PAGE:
I am an Associate Professor of Sociology at New York University. I received my PhD in Sociology and Social Policy from Princeton University, and I completed a postdoc in the Population Studies and Training Center at Brown University.
Broadly, I am interested in intergroup relations and boundary processes, especially as they pertain to race, ethnicity and nationalism. Most of my research explores the impact of demographic diversification––real and perceived––on intergroup relations in the United States. I draw on a range of quantitative methods and data sources, including original lab, survey, and field experiments.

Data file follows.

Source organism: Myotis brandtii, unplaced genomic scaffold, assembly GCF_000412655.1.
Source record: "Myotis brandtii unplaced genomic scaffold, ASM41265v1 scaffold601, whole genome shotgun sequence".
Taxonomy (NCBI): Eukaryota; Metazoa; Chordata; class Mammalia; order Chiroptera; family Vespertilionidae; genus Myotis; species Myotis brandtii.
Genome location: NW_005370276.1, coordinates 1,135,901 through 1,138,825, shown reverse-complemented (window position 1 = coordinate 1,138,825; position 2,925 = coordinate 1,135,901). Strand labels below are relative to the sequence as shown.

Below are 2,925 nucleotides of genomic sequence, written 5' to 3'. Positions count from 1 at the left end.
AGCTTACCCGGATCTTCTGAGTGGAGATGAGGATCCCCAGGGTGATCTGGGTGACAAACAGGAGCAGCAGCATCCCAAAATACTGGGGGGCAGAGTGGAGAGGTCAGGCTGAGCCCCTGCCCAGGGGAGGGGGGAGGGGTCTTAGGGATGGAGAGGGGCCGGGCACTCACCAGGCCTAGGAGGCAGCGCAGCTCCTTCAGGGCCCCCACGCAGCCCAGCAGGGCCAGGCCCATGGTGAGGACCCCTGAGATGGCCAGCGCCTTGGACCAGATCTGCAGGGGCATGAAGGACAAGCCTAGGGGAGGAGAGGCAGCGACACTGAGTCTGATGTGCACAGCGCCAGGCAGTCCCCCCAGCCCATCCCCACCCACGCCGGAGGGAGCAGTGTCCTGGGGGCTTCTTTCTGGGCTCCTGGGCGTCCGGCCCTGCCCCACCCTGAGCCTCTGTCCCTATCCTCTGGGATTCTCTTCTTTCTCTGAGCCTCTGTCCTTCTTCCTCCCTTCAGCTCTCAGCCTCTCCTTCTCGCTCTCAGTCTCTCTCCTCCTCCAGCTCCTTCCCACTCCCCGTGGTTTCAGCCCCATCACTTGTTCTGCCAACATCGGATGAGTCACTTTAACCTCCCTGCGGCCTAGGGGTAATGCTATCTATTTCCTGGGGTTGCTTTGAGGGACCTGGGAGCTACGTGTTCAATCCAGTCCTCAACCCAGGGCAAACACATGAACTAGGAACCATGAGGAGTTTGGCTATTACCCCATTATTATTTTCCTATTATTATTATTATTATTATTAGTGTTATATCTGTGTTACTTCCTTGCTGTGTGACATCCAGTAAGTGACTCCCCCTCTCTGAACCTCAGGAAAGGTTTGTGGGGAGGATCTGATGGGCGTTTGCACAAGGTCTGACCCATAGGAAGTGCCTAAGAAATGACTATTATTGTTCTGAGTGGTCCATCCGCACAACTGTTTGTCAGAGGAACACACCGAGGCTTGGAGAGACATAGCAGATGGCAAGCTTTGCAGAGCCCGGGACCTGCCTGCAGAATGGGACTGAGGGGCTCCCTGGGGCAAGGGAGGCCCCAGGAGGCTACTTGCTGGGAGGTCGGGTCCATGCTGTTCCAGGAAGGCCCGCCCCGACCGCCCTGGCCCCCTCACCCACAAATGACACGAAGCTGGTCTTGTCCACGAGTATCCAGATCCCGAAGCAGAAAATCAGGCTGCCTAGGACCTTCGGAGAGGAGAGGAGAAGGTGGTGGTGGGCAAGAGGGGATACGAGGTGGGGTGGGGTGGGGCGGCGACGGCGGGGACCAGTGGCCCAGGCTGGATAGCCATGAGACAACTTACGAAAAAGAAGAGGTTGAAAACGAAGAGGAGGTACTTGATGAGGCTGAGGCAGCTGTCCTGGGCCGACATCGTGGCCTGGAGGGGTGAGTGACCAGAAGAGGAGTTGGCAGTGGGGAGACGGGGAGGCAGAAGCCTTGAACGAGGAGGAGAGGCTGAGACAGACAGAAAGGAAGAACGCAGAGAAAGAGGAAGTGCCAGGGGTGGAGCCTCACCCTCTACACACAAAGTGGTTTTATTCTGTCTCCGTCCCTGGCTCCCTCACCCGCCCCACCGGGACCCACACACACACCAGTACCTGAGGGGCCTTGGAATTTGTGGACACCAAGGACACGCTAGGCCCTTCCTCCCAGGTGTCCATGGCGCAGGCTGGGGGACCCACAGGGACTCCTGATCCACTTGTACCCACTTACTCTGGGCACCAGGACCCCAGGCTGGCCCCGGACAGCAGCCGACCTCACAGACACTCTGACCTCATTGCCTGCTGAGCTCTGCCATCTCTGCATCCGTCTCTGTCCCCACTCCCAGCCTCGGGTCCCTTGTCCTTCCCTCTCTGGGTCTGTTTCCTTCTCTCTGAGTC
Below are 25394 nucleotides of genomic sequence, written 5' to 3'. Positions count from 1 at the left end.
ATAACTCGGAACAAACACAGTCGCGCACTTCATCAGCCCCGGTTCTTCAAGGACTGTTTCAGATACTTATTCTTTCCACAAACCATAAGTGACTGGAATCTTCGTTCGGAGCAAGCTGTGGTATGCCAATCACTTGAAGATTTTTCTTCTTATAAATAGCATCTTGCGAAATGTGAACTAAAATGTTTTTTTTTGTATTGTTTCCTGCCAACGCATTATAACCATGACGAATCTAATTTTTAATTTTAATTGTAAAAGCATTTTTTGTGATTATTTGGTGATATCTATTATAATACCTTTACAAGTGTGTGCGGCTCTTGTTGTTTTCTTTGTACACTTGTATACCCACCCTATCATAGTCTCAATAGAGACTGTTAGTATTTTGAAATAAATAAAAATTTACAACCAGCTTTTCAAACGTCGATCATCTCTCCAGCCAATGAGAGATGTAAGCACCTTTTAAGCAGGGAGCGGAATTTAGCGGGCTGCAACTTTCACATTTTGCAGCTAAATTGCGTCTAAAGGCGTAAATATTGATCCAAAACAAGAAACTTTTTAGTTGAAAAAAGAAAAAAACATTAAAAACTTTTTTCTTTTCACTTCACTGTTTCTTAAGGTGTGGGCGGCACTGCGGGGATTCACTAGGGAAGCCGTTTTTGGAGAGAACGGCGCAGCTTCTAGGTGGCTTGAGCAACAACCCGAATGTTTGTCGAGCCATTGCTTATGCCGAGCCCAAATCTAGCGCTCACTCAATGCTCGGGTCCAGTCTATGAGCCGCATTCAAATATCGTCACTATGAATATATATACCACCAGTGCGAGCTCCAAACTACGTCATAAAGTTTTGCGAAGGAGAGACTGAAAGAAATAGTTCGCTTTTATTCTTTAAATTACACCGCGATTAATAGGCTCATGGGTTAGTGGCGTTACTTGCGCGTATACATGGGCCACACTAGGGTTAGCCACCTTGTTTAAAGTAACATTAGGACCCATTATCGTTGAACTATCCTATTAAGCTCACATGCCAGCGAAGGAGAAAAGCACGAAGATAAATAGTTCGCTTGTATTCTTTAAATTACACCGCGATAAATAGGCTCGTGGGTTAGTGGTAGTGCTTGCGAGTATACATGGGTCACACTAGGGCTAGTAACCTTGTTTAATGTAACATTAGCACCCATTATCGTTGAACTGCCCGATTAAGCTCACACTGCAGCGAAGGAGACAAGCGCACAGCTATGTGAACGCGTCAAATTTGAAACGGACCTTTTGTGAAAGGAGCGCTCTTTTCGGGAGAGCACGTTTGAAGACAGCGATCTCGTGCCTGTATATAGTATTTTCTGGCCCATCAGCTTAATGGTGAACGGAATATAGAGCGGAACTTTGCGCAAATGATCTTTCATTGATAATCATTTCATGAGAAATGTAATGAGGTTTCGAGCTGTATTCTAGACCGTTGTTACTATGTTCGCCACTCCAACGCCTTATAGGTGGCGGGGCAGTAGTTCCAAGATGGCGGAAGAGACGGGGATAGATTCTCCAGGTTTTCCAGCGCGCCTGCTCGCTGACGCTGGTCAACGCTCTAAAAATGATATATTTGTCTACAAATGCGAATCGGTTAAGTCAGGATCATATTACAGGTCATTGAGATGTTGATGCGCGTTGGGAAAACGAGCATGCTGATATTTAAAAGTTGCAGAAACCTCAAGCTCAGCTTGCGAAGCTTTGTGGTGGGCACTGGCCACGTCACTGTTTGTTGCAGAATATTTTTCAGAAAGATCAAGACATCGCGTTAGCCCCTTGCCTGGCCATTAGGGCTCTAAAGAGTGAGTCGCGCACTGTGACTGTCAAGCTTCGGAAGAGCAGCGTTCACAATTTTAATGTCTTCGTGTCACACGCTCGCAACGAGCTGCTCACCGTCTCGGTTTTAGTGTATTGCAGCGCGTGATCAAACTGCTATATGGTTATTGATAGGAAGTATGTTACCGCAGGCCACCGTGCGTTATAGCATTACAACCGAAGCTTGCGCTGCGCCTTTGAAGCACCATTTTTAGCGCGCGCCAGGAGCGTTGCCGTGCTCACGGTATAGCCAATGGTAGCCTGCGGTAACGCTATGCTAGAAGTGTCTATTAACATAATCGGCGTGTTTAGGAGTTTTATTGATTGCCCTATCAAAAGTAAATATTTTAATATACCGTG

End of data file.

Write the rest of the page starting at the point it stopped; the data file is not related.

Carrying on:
Ongoing projects examine the relationship between racial/ethnic diversity and cooperation, boundary-drawing in the wake of diversification, and lay understandings of "diversity."
Are you thinking about doing research on racial/ethnic "diversity" and its consequences? Think twice. Chances are the theories you are going to test and the empirical measures you are going to use are about non-White or immigrant share, rather than diversity, i.e., heterogeneity. Check out my recent paper with Flavien Ganter and Delia Baldassarri through this link.